The Downing Museum at the Baker Arboretum in Bowling Green is the home of a large collection of his works.
Downing died Dec. 29, 2007, in the village of Menerbes in France. He was 82.
Josephine Cherry Lowman
A native of Bowling Green, Lowman became a pioneer in her field of health and physical fitness with Why Grow Old?, a column that appeared in 1,200 daily newspapers in more than 30 countries.
One of three children of WKU’s founder Henry Hardin Cherry, she spent much of her childhood outdoors where she discovered the joy of physical health and vitality.
When she turned 17, her father asked what she would like to do if she ever had to support herself. With her love of sports and the outdoors, Lowman chose to study physical education.
She graduated from Western Kentucky Normal School in 1919, then attended the Sargent School of Physical Education in Cambridge, Mass. Following her graduation from Sargent in 1921, she returned to Western Kentucky Teachers College and was head of the physical education department from 1921 to 1923.
On Dec. 31, 1923, she married Shepard W. Lowman, a promising young geologist who later became a research scientist. The Lowmans moved to Mexico, then New York then Oklahoma.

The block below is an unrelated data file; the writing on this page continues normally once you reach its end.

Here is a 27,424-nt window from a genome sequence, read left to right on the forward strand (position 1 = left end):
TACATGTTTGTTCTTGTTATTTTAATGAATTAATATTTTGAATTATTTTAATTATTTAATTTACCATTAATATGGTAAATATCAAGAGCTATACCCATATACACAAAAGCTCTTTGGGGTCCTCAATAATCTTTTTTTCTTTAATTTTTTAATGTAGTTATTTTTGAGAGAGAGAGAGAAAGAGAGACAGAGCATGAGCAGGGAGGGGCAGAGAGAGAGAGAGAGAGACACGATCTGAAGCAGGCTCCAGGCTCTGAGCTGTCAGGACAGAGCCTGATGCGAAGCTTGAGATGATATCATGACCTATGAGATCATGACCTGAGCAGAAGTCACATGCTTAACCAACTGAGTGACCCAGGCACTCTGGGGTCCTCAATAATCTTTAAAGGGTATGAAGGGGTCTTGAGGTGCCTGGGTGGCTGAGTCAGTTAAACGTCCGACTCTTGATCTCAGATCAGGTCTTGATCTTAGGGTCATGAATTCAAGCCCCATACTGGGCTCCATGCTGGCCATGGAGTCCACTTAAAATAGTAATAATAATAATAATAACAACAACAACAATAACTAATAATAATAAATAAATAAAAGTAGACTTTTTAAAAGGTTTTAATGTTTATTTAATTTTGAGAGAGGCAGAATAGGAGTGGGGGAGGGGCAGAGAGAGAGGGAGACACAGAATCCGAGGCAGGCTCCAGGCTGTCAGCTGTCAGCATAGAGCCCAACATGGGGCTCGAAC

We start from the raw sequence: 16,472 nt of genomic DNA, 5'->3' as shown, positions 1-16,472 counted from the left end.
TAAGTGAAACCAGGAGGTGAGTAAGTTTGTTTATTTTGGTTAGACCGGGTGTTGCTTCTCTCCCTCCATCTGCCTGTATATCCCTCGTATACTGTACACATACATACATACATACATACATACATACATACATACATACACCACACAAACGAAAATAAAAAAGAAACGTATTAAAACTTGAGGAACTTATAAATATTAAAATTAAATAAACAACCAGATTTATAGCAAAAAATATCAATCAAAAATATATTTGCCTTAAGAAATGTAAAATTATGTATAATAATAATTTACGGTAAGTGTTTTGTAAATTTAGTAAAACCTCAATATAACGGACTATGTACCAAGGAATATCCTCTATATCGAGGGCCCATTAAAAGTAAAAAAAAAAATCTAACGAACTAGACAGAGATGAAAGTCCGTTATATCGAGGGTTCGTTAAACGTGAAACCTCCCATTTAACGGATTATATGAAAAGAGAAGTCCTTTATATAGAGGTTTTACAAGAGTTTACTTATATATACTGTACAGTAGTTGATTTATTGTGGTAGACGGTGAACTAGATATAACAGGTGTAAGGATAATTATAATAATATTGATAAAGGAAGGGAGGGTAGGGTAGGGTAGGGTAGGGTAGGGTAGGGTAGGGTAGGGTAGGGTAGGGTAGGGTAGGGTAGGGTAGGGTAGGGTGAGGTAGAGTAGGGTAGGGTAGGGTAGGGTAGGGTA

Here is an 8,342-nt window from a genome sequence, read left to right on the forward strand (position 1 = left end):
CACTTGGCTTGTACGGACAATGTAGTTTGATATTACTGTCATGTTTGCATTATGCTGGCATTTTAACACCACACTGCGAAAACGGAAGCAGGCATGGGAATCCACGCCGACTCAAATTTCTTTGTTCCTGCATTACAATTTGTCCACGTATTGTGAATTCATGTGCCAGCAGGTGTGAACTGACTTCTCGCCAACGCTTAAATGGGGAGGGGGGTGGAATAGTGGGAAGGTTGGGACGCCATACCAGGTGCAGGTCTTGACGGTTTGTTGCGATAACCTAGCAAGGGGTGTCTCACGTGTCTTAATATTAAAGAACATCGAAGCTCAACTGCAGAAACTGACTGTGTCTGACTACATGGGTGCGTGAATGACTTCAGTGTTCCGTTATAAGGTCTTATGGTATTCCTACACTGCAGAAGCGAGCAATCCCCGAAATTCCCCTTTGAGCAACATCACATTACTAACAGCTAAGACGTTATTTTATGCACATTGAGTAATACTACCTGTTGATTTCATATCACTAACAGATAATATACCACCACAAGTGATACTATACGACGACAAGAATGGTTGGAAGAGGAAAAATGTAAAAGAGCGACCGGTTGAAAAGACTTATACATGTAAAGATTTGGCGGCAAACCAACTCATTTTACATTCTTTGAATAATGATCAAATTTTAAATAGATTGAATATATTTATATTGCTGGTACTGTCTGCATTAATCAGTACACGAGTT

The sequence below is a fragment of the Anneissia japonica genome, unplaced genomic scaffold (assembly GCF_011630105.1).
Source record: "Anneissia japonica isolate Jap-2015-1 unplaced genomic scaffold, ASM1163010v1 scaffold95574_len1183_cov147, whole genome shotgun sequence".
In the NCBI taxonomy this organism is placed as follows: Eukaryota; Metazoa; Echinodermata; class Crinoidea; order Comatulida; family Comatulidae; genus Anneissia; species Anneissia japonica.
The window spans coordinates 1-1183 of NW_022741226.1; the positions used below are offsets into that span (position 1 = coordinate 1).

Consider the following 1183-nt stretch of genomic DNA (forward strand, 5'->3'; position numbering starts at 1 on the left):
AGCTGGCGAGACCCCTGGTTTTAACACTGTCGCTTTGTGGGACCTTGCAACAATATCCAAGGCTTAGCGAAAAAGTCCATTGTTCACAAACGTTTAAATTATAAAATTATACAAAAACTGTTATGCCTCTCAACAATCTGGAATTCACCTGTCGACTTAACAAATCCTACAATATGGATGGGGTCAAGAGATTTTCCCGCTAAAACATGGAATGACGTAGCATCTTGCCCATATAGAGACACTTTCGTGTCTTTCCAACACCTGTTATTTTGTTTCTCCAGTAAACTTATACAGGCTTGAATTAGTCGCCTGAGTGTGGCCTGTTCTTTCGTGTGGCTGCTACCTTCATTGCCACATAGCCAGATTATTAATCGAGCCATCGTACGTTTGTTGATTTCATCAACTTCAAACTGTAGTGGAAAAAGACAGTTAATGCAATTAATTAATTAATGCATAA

In 1934, longing to teach again, she began an exercise program for women at the YMCA in Tulsa, Okla. As the classes grew and students marveled at their health improvements, Lowman approached the managing editor of the Tulsa Tribune about writing a column about exercise and health. Within weeks, Why Grow Old? was a hit and the newspaper offered the column to the Register and Tribune Syndicate in Des Moines, Iowa.
Lowman’s column helped lay the foundation for what we know today as the health and fitness movement and opened the gateway to physical and mental health and vitality for hundreds of thousands of women and their families.
By 1940, Lowman was receiving 100,000 letters a year from readers asking for her advice. Her column had a readership of more than 2 million.
In the late 1940s, she moved to Troy, N.Y., when her husband joined the faculty of Rensselaer Polytechnic Institute. She continued writing the column until her death in 1983.
She and her husband had two children, Shepard C. Lowman and Cherry Lowman.
Dr. James “Jim” Ramsey